Public Administration: Traditions of Inquiry and Philosophies of Knowledge

Public Administration: Traditions of Inquiry and Philosophies of Knowledge

Public Administration: Traditions of Inquiry and Philosophies of Knowledge

Public Administration: Traditions of Inquiry and Philosophies of Knowledge


Is public administration an art or a science? This question of whether the field is driven by values or facts will never be definitively answered due to a lack of consensus among scholars. The resulting divide has produced many heated debates; however, in this pioneering volume, Norma Riccucci embraces the diversity of research methods rather than suggesting that there is one best way to conduct research in public administration.

Public Administration examines the intellectual origins and identity of the discipline of public administration, its diverse research traditions, and how public administration research is conducted today. The book's intended purpose is to engage reasonable-minded public administration scholars and professionals in a dialogue on the importance of heterogeneity in epistemic traditions, and to deepen the field's understanding and acceptance of its epistemological scope. This important book will provide a necessary overview of the discipline for graduate students and scholars.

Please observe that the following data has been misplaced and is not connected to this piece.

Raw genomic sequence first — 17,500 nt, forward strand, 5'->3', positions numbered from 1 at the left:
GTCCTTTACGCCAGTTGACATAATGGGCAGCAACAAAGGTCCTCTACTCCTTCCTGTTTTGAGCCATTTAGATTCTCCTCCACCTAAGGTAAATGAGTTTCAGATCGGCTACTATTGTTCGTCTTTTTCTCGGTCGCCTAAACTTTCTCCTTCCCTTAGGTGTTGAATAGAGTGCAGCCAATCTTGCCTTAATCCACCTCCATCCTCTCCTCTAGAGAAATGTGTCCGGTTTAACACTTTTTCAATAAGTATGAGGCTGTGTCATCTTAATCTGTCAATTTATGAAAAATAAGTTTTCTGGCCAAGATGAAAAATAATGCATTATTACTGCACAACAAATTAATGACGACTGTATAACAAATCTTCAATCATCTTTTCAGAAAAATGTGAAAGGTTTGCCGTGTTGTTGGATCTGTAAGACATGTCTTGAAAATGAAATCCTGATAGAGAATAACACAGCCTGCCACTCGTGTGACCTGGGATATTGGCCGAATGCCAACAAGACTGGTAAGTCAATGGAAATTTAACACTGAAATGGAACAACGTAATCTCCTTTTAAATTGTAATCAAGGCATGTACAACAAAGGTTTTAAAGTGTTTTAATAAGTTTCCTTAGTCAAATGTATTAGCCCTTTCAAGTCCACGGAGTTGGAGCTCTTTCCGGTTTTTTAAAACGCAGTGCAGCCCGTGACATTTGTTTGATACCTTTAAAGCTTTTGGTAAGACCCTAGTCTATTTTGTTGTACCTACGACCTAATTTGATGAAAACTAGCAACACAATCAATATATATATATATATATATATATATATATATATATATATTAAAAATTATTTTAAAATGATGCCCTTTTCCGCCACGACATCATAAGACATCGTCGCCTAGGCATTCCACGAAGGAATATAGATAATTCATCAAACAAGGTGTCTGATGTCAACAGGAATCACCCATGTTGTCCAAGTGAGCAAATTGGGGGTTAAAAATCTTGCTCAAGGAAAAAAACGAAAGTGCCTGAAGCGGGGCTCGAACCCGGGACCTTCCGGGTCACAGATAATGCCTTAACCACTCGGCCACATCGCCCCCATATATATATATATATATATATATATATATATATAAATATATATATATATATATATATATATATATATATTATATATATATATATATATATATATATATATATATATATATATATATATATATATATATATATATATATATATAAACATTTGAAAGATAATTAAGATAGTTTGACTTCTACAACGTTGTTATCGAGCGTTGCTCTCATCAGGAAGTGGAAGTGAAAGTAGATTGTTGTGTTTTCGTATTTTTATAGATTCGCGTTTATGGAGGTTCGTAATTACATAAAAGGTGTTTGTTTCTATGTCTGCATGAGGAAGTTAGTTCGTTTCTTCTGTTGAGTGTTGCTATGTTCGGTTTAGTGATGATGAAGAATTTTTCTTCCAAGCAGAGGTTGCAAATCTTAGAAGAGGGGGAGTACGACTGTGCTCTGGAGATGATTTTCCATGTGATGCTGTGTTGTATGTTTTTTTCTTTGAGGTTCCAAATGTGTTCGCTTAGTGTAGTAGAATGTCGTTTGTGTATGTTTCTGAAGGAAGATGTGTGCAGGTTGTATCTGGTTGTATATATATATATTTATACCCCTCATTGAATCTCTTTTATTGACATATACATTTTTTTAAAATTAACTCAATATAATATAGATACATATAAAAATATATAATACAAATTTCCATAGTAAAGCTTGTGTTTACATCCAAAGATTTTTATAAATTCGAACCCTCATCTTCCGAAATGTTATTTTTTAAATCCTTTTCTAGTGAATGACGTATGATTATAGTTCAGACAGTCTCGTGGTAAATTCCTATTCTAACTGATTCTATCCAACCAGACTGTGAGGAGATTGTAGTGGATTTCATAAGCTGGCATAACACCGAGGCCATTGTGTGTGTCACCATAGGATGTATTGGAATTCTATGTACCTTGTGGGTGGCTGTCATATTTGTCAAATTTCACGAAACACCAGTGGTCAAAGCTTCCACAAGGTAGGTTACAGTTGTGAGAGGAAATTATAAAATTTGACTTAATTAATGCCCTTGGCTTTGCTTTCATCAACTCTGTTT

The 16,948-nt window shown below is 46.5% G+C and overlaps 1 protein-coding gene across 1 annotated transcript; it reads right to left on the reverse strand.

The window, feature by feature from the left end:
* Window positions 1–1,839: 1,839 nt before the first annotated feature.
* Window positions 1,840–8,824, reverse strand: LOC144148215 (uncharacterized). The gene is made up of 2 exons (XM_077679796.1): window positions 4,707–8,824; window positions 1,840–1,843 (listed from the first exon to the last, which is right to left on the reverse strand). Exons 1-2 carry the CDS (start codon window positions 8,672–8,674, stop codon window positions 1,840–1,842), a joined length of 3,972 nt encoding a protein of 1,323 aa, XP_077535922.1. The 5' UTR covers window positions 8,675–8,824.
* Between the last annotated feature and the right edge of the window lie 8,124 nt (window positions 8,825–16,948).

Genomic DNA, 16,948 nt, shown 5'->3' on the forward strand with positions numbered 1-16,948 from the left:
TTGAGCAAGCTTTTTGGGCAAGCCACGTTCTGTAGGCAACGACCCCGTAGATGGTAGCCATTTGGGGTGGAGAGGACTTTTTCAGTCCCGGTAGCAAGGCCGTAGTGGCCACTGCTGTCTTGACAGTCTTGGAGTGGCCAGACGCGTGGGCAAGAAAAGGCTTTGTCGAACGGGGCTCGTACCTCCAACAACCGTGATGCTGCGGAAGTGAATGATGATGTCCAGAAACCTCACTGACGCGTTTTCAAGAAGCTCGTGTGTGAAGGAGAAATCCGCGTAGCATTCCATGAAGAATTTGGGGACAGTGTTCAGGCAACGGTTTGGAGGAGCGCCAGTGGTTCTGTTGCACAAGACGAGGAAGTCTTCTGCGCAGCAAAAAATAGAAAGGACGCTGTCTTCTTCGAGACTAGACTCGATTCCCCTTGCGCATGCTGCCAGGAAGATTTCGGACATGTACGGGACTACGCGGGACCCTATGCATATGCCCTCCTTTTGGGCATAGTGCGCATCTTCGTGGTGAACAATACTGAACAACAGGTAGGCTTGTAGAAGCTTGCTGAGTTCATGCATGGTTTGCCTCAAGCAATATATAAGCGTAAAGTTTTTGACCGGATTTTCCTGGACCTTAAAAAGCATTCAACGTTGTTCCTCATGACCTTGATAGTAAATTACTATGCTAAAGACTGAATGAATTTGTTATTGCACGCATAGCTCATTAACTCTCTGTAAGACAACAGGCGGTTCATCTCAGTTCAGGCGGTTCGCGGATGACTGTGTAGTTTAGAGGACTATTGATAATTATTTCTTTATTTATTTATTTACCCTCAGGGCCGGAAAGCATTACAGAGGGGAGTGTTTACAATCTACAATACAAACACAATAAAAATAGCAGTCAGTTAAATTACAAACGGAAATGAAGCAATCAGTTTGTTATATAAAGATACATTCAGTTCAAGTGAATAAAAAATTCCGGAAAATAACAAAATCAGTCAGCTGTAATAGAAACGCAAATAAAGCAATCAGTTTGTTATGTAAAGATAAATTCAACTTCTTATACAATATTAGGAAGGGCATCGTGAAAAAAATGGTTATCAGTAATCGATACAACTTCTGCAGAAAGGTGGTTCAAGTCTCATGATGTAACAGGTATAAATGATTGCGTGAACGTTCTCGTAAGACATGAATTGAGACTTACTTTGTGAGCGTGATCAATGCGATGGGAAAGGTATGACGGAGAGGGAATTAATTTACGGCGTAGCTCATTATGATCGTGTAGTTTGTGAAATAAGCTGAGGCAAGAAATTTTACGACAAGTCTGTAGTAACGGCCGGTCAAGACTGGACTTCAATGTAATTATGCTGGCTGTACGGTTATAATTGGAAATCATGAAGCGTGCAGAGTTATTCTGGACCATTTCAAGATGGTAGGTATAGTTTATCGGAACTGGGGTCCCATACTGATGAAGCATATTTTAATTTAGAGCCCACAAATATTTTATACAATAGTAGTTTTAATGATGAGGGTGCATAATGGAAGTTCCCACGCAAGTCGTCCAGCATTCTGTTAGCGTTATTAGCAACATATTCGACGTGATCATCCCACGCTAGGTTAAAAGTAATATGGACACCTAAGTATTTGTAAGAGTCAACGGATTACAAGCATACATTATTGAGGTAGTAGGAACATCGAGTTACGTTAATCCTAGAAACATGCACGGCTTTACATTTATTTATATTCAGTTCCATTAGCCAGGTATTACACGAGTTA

To doubt everything or to believe everything are two equally con
venient solutions; both dispense with the necessity of reflection.

—JULES HENRI POINCAREÉ, La Science et l'Hypothèe
(Science and Hypothesis)

The field of public administration today supports and promotes a variety of research traditions. Some are wholly quantitative, whereas others are qualitative. And some are mixed, relying on both qualitative and quantitative methods. In addition, some research is empirically based, whereas other studies are strictly normative. In fact the various journals of public administration and its subfields are bound to or characterized by these research traditions. For example, one of the leading journals in the field, Public Administration Review (PAR), publishes articles ranging from postmodern critiques (e.g., Spicer 2007) to the testing of hypotheses in regression models (e.g., Bretschneider 1990). Other journals, such as the Journal of Public Administration Research and Theory (JPART), more recently have published articles relying on complex quantitative techniques and analyses. Administrative Theory & Praxis (ATP), conversely, publishes normative and theoretical dialogues on public administration. In addition, some journals are geared toward both practitioner and academic audiences (e.g., PAR), whereas others are pitched exclusively to academics (e.g., JPART and ATP). All this research, notwithstanding the methodological approach taken, adds value to the field's literature and theoretical base. One journal is not superior to the other; nor is one research approach more desirable than another. And because of its disciplinary basis (i.e., applied) and related history, as will be seen in this book, public administration will always support a range of different research traditions.

To be sure, there continues to be conflict and dissonance among scholars as well as practitioners over the relevancy and applicability of the various research or epistemic approaches. On the one hand, there is a pragmatic . . .

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